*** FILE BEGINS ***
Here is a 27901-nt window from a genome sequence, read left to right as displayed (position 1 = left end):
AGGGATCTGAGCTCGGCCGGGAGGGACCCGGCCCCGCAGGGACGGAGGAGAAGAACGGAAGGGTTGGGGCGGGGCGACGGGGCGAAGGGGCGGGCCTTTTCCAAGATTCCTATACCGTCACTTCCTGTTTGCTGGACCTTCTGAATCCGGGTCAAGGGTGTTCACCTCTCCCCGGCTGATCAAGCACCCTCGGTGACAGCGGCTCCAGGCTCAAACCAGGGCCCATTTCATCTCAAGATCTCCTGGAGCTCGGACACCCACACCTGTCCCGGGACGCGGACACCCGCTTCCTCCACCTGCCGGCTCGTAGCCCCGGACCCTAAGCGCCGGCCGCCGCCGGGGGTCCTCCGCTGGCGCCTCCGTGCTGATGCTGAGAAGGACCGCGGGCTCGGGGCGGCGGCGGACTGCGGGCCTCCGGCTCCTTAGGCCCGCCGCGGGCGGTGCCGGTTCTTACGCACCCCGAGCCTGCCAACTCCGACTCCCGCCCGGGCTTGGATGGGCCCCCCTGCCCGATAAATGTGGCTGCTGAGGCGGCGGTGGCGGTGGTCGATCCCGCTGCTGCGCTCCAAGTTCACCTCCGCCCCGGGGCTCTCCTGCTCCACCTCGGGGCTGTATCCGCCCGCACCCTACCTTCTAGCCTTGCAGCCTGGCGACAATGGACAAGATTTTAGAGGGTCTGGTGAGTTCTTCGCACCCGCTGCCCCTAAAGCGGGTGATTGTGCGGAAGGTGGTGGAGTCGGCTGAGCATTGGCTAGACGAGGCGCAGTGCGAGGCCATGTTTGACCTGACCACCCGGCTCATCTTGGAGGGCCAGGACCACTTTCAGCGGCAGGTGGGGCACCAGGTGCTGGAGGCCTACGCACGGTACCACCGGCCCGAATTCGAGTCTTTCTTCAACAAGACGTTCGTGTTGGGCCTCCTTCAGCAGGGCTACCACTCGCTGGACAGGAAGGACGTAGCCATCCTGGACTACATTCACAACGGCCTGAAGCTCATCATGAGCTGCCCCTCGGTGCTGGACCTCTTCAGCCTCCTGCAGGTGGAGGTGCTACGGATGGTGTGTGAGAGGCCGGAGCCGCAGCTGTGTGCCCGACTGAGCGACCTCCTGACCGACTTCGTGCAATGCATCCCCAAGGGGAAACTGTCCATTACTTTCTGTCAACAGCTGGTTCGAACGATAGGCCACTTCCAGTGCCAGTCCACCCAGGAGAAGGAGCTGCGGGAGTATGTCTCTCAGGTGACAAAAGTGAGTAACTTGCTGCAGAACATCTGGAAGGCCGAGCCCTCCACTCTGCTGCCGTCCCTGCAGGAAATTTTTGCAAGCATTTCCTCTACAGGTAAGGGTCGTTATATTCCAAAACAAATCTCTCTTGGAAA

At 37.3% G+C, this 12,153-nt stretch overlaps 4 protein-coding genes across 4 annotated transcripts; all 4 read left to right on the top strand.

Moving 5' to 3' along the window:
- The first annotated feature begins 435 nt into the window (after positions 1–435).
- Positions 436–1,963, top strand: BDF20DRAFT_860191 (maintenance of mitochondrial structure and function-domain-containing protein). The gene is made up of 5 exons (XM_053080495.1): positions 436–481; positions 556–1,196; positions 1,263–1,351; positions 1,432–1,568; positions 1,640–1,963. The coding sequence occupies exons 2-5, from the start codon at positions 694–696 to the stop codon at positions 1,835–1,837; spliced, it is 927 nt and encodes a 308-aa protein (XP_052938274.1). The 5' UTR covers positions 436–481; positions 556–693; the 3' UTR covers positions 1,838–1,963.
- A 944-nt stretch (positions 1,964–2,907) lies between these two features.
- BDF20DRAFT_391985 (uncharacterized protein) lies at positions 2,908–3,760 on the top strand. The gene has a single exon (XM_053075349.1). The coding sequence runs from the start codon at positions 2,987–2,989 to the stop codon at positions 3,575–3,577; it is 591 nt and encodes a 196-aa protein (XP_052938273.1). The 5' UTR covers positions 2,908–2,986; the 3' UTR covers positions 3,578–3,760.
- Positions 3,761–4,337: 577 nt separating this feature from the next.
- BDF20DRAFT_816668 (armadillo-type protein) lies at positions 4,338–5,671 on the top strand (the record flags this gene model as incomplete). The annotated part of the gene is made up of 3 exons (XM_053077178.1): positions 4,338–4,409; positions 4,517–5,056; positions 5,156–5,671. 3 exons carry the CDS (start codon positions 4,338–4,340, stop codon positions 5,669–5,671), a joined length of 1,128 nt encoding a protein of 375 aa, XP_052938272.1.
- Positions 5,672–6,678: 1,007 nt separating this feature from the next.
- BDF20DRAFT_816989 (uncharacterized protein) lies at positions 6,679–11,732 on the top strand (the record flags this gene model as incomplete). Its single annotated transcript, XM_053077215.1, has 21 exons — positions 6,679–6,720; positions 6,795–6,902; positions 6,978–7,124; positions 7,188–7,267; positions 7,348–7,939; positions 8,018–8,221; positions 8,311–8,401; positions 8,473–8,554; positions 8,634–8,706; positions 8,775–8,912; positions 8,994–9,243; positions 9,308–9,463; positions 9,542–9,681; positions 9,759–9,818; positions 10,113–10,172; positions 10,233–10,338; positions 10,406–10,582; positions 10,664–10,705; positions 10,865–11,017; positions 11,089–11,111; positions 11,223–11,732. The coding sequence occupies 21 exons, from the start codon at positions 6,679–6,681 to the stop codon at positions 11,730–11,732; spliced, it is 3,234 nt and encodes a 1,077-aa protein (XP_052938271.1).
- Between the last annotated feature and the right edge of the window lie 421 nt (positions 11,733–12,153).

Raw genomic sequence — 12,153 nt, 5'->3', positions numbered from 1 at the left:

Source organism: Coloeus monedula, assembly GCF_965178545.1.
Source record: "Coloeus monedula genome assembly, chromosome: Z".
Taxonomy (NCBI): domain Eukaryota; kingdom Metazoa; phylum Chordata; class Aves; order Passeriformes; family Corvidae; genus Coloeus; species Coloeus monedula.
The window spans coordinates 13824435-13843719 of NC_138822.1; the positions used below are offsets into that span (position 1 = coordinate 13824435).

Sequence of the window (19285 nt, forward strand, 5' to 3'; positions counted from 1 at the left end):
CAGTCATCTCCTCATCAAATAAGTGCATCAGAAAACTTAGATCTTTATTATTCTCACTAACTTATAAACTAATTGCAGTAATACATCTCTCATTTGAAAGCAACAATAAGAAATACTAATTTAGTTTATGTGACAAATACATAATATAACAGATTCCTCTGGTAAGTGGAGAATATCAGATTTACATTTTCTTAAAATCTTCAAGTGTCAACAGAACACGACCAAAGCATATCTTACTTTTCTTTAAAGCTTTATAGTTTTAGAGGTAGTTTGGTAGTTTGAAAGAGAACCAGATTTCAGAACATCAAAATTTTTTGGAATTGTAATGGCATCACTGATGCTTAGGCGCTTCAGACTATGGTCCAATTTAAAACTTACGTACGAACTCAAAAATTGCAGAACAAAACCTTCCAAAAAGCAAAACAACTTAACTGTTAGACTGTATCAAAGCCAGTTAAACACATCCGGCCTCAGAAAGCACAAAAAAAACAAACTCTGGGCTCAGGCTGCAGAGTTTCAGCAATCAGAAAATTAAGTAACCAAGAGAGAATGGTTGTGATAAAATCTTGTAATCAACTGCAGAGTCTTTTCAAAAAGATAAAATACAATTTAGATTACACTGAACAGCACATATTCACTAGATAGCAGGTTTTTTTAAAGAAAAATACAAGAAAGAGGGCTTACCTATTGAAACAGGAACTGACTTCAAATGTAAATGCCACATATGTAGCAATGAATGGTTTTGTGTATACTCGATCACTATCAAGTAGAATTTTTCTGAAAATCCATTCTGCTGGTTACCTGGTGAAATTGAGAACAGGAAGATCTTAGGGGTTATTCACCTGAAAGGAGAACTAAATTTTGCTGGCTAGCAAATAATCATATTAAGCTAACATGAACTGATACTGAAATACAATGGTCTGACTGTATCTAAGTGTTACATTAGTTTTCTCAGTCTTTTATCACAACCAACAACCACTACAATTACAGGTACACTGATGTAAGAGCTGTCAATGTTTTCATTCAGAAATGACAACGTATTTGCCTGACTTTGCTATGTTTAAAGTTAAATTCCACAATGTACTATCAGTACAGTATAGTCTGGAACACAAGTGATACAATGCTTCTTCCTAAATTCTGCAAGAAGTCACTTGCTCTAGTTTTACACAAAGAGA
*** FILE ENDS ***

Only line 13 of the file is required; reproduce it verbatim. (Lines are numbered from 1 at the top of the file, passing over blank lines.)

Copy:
- Between the last annotated feature and the right edge of the window lie 421 nt (positions 11,733–12,153).